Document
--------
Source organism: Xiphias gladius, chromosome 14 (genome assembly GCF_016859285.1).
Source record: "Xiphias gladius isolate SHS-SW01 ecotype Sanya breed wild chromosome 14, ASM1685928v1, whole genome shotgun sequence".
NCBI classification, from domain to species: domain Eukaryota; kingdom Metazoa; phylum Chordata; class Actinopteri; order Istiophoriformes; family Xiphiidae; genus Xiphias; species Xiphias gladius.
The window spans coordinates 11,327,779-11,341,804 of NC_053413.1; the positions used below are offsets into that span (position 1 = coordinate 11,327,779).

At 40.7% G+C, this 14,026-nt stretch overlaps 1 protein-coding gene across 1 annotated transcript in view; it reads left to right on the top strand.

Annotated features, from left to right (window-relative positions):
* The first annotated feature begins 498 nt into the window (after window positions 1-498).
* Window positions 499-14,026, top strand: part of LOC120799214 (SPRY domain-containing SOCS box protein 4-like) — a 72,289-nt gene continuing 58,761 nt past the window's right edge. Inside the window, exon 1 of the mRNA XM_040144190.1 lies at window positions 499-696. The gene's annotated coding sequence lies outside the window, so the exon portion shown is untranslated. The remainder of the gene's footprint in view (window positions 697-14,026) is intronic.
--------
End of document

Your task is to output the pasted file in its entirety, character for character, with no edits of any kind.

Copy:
Source organism: Xiphias gladius, chromosome 14 (genome assembly GCF_016859285.1).
Source record: "Xiphias gladius isolate SHS-SW01 ecotype Sanya breed wild chromosome 14, ASM1685928v1, whole genome shotgun sequence".
NCBI classification, from domain to species: domain Eukaryota; kingdom Metazoa; phylum Chordata; class Actinopteri; order Istiophoriformes; family Xiphiidae; genus Xiphias; species Xiphias gladius.
The window spans coordinates 11,327,779-11,341,804 of NC_053413.1; the positions used below are offsets into that span (position 1 = coordinate 11,327,779).

At 40.7% G+C, this 14,026-nt stretch overlaps 1 protein-coding gene across 1 annotated transcript in view; it reads left to right on the top strand.

Annotated features, from left to right (window-relative positions):
* The first annotated feature begins 498 nt into the window (after window positions 1-498).
* Window positions 499-14,026, top strand: part of LOC120799214 (SPRY domain-containing SOCS box protein 4-like) — a 72,289-nt gene continuing 58,761 nt past the window's right edge. Inside the window, exon 1 of the mRNA XM_040144190.1 lies at window positions 499-696. The gene's annotated coding sequence lies outside the window, so the exon portion shown is untranslated. The remainder of the gene's footprint in view (window positions 697-14,026) is intronic.